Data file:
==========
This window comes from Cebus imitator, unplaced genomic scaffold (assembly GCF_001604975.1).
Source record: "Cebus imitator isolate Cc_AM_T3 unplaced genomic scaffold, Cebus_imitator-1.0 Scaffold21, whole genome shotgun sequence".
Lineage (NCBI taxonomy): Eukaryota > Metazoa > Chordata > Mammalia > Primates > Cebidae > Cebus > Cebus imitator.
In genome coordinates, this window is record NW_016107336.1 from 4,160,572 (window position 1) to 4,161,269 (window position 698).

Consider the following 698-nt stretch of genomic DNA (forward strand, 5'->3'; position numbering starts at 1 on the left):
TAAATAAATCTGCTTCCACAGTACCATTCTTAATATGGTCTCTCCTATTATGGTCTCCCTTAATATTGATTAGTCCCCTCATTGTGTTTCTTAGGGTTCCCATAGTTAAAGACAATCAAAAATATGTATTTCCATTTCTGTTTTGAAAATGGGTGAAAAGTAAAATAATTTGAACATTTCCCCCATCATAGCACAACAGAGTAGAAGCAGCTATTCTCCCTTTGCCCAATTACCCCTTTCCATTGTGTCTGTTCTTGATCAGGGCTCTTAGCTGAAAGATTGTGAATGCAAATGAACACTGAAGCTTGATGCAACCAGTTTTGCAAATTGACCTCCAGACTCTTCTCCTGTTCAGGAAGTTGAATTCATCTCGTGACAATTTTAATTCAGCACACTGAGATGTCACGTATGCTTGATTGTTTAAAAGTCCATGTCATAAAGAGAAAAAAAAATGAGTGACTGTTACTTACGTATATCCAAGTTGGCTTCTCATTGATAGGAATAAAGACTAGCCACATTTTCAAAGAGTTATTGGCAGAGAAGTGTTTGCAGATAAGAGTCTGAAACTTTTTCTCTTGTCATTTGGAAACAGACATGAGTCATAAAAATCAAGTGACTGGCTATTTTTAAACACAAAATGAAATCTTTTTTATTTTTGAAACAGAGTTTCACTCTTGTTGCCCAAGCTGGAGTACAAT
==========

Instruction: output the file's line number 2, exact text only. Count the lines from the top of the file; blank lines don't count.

Source record: "Cebus imitator isolate Cc_AM_T3 unplaced genomic scaffold, Cebus_imitator-1.0 Scaffold21, whole genome shotgun sequence".